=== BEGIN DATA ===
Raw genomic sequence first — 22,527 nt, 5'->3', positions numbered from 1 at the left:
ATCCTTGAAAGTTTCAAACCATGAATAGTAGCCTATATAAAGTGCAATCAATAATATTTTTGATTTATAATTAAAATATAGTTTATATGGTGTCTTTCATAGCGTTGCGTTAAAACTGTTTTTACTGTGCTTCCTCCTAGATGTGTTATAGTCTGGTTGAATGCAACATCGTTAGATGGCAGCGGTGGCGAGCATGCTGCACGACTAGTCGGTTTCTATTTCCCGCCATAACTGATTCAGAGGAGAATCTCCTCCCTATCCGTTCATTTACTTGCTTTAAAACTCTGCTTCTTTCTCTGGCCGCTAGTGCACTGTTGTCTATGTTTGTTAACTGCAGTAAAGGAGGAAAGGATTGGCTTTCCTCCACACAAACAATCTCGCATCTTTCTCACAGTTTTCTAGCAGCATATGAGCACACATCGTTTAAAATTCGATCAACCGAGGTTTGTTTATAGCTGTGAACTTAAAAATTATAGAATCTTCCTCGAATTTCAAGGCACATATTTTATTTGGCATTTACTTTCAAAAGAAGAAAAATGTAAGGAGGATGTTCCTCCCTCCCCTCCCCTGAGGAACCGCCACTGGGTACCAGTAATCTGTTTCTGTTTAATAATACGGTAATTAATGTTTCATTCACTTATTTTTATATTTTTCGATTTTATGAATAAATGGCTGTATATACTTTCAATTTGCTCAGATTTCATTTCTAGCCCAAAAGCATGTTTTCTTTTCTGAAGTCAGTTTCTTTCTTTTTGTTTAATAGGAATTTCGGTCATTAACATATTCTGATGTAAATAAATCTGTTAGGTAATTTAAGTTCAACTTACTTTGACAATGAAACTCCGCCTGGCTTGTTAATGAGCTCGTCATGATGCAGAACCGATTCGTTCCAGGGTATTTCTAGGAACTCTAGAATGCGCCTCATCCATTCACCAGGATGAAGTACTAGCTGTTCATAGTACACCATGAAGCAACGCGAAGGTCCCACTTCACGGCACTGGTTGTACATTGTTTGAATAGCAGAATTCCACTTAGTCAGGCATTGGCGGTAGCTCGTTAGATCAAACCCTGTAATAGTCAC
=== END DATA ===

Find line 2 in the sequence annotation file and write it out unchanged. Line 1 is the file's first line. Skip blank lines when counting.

ATCCTTGAAAGTTTCAAACCATGAATAGTAGCCTATATAAAGTGCAATCAATAATATTTTTGATTTATAATTAAAATATAGTTTATATGGTGTCTTTCATAGCGTTGCGTTAAAACTGTTTTTACTGTGCTTCCTCCTAGATGTGTTATAGTCTGGTTGAATGCAACATCGTTAGATGGCAGCGGTGGCGAGCATGCTGCACGACTAGTCGGTTTCTATTTCCCGCCATAACTGATTCAGAGGAGAATCTCCTCCCTATCCGTTCATTTACTTGCTTTAAAACTCTGCTTCTTTCTCTGGCCGCTAGTGCACTGTTGTCTATGTTTGTTAACTGCAGTAAAGGAGGAAAGGATTGGCTTTCCTCCACACAAACAATCTCGCATCTTTCTCACAGTTTTCTAGCAGCATATGAGCACACATCGTTTAAAATTCGATCAACCGAGGTTTGTTTATAGCTGTGAACTTAAAAATTATAGAATCTTCCTCGAATTTCAAGGCACATATTTTATTTGGCATTTACTTTCAAAAGAAGAAAAATGTAAGGAGGATGTTCCTCCCTCCCCTCCCCTGAGGAACCGCCACTGGGTACCAGTAATCTGTTTCTGTTTAATAATACGGTAATTAATGTTTCATTCACTTATTTTTATATTTTTCGATTTTATGAATAAATGGCTGTATATACTTTCAATTTGCTCAGATTTCATTTCTAGCCCAAAAGCATGTTTTCTTTTCTGAAGTCAGTTTCTTTCTTTTTGTTTAATAGGAATTTCGGTCATTAACATATTCTGATGTAAATAAATCTGTTAGGTAATTTAAGTTCAACTTACTTTGACAATGAAACTCCGCCTGGCTTGTTAATGAGCTCGTCATGATGCAGAACCGATTCGTTCCAGGGTATTTCTAGGAACTCTAGAATGCGCCTCATCCATTCACCAGGATGAAGTACTAGCTGTTCATAGTACACCATGAAGCAACGCGAAGGTCCCACTTCACGGCACTGGTTGTACATTGTTTGAATAGCAGAATTCCACTTAGTCAGGCATTGGCGGTAGCTCGTTAGATCAAACCCTGTAATAGTCAC